The stock market ‘doesn’t look very bubbly’ to billionaire investor Ray Dalio


‘When I look at the U.S. stock market using these criteria, it — and even some of the parts that have rallied the most and gotten media attention — doesn’t look very bubbly.’


— Ray Dalio, founder, Bridgewater Associates

Stocks have made big gains off their October lows, rallying four straight months and sending the S&P 500
SPX
and Dow Jones Industrial Average
DJIA
to a string of record highs. The narrow, tech-led nature of the advance has stoked talk of a potential bubble and drawn inevitable comparisons to the dot-com boom of the late 1990s, which ended with a devastating bust.

But Ray Dalio, founder of hedge-fund titan Bridgewater Associates, argued in a Thursday LinkedIn post that bubble talk appears misplaced according to his six-part checklist.

He breaks down the criteria for his “bubble gauge” here, in his own words:

  1. High prices relative to traditional measures of value (e.g., by taking the present value of their cash flows for the duration of the asset and comparing it with their interest rates).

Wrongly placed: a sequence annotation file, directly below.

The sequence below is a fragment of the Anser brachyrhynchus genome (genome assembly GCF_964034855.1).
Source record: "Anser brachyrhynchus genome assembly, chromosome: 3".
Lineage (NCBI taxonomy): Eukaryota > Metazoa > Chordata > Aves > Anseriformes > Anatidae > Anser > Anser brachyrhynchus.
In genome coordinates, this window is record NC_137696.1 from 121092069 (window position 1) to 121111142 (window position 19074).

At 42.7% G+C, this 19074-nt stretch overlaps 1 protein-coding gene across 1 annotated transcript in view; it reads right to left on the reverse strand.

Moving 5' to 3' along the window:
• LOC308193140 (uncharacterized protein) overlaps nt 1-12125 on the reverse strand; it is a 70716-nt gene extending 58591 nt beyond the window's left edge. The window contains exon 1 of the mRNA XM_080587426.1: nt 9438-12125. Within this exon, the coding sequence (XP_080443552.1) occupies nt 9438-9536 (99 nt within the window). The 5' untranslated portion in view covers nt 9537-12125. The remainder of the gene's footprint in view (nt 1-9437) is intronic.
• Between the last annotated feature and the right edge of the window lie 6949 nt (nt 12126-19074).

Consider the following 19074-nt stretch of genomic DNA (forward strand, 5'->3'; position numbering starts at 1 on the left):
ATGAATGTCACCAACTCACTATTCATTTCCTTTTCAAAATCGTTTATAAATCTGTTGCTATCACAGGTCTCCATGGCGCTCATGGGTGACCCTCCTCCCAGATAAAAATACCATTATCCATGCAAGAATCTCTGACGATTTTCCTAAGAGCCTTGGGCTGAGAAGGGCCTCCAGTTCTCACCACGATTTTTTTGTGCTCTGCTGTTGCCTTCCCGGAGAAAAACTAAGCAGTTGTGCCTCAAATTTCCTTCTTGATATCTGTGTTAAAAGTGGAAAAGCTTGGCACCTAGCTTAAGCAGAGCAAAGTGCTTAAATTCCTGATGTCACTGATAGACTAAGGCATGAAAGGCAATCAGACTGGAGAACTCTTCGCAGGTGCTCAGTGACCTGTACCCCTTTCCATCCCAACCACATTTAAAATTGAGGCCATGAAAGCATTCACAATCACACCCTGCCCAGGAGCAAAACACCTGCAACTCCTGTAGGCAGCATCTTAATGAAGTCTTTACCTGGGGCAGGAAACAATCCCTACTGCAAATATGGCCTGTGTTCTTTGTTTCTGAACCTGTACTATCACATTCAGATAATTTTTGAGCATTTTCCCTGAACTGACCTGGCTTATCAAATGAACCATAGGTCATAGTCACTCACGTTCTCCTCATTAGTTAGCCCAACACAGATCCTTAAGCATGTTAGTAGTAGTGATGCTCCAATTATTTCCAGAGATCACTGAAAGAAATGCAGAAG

2. Unsustainable conditions (e.g., extrapolating past revenue and earnings growth rates late in the cycle when capacity limits mean that that growth can’t be sustained).

  3. Many new and naive buyers who were attracted in because the market has gone up a lot, so it’s perceived as a hot market.

  4. Broad bullish sentiment.

  5. A high percentage of purchases being financed by debt.

  6. A lot of forward and speculative purchases made to bet on price gains (e.g., inventories that are more than needed, contracted forward purchases, etc.).

Based on Dalio’s equity bubble gauge, the market right now is in the middle of the range at the 52nd percentile, a level that hasn’t been associated with past bubbles (see chart below).


Ray Dalio

What about the so-called Magnificent Seven, the cohort of megacap tech stocks supercharged by a frenzy over artificial intelligence, that have led the rally and accounted for an ever-growing chunk of the S&P 500?

Indeed, the market cap of the basket has increased by over 80% since January 2023, with the companies now accounting for more than a quarter of the S&P 500’s total market cap, Dalio observed.

That’s left the Magnificent Seven looking “a bit frothy” but not in a “full-on bubble,” he argued.

“Valuations are slightly expensive given current and projected earnings, sentiment is bullish but doesn’t look excessively so, and we do not see excessive leverage or a flood of new and naive buyers,” Dalio explained. “That said, one could still imagine a significant correction in these names if generative AI does not live up to the priced-in impact.”

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